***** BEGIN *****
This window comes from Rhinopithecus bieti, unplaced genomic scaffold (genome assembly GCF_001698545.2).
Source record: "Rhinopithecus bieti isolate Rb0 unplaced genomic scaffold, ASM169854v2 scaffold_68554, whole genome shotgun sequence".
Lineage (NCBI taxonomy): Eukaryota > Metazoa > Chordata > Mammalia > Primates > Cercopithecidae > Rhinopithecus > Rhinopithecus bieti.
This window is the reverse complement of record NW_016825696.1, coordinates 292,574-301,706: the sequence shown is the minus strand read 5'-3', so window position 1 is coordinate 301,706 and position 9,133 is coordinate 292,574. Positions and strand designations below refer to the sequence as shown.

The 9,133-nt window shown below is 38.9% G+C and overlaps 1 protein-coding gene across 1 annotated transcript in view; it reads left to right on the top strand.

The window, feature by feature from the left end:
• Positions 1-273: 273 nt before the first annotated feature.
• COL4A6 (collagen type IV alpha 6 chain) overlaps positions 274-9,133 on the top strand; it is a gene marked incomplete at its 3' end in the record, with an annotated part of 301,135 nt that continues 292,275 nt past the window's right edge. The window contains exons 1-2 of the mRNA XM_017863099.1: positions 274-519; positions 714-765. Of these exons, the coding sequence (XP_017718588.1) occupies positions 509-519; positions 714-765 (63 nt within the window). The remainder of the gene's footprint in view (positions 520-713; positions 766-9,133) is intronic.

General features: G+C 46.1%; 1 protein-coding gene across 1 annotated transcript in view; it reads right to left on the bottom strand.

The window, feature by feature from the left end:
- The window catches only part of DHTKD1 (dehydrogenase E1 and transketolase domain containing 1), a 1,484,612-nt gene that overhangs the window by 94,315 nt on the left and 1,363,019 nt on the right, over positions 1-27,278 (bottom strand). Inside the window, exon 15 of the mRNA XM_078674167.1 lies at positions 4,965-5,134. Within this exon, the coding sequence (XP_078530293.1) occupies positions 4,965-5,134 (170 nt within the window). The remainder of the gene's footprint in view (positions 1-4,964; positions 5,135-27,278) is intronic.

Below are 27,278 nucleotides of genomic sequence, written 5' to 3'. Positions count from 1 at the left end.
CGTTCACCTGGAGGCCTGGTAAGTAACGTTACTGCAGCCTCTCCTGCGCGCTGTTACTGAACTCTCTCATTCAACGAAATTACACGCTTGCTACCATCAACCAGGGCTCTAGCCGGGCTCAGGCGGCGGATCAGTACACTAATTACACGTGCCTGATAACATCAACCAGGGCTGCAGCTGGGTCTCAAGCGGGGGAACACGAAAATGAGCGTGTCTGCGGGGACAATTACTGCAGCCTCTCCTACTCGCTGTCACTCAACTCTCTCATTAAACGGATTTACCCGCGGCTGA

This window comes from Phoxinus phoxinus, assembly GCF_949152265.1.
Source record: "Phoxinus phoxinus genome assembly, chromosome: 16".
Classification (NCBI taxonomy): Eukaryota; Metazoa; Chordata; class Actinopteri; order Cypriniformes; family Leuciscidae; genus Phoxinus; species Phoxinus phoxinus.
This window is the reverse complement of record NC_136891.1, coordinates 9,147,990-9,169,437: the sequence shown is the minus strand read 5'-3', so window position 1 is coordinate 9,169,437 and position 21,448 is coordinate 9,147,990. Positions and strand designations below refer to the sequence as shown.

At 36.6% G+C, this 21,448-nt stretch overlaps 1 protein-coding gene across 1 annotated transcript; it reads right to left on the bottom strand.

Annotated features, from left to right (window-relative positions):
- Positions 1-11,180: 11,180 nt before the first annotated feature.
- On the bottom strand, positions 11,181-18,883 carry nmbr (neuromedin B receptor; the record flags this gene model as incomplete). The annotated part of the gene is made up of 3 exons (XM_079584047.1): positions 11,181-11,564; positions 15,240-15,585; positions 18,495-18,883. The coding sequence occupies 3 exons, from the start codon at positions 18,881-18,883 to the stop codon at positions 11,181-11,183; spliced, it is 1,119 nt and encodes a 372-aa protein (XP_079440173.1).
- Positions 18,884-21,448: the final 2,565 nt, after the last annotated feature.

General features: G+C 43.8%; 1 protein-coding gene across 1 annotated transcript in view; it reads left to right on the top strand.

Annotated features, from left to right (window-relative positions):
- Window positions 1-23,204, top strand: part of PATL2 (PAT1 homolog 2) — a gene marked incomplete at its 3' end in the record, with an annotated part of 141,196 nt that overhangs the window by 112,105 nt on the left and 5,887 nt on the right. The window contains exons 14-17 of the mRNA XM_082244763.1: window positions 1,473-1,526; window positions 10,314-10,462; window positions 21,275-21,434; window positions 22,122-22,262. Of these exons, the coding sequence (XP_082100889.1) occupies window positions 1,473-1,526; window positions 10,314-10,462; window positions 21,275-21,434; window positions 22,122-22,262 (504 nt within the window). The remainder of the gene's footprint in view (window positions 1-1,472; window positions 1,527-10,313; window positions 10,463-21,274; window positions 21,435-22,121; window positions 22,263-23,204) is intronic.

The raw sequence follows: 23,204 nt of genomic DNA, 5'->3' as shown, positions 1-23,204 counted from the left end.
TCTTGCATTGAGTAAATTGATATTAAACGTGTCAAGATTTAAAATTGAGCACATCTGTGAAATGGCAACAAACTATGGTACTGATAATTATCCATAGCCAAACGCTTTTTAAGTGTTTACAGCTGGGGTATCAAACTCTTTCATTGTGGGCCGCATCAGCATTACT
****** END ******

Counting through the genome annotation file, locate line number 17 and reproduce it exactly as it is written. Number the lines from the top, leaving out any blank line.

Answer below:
This window is the reverse complement of record NC_136891.1, coordinates 9,147,990-9,169,437: the sequence shown is the minus strand read 5'-3', so window position 1 is coordinate 9,169,437 and position 21,448 is coordinate 9,147,990. Positions and strand designations below refer to the sequence as shown.